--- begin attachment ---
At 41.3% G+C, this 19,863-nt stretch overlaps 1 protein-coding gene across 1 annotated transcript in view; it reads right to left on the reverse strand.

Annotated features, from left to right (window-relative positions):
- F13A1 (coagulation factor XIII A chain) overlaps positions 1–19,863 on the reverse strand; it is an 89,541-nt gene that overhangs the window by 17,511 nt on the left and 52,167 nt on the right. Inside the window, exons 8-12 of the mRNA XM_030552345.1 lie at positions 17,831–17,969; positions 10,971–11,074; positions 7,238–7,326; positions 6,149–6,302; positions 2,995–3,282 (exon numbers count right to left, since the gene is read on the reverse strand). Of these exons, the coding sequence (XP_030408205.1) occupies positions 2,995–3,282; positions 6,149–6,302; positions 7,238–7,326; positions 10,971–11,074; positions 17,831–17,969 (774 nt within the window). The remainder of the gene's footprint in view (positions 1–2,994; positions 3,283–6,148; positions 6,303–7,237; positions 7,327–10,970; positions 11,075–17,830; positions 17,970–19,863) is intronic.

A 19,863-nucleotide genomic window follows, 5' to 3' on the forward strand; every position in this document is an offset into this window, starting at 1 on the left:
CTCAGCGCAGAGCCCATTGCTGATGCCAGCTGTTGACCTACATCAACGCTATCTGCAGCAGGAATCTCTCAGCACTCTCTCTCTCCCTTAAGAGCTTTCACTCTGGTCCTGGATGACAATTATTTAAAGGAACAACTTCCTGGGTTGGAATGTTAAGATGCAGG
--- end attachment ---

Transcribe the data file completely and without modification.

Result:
At 41.3% G+C, this 19,863-nt stretch overlaps 1 protein-coding gene across 1 annotated transcript in view; it reads right to left on the reverse strand.

Annotated features, from left to right (window-relative positions):
- F13A1 (coagulation factor XIII A chain) overlaps positions 1–19,863 on the reverse strand; it is an 89,541-nt gene that overhangs the window by 17,511 nt on the left and 52,167 nt on the right. Inside the window, exons 8-12 of the mRNA XM_030552345.1 lie at positions 17,831–17,969; positions 10,971–11,074; positions 7,238–7,326; positions 6,149–6,302; positions 2,995–3,282 (exon numbers count right to left, since the gene is read on the reverse strand). Of these exons, the coding sequence (XP_030408205.1) occupies positions 2,995–3,282; positions 6,149–6,302; positions 7,238–7,326; positions 10,971–11,074; positions 17,831–17,969 (774 nt within the window). The remainder of the gene's footprint in view (positions 1–2,994; positions 3,283–6,148; positions 6,303–7,237; positions 7,327–10,970; positions 11,075–17,830; positions 17,970–19,863) is intronic.

A 19,863-nucleotide genomic window follows, 5' to 3' on the forward strand; every position in this document is an offset into this window, starting at 1 on the left:
CTCAGCGCAGAGCCCATTGCTGATGCCAGCTGTTGACCTACATCAACGCTATCTGCAGCAGGAATCTCTCAGCACTCTCTCTCTCCCTTAAGAGCTTTCACTCTGGTCCTGGATGACAATTATTTAAAGGAACAACTTCCTGGGTTGGAATGTTAAGATGCAGG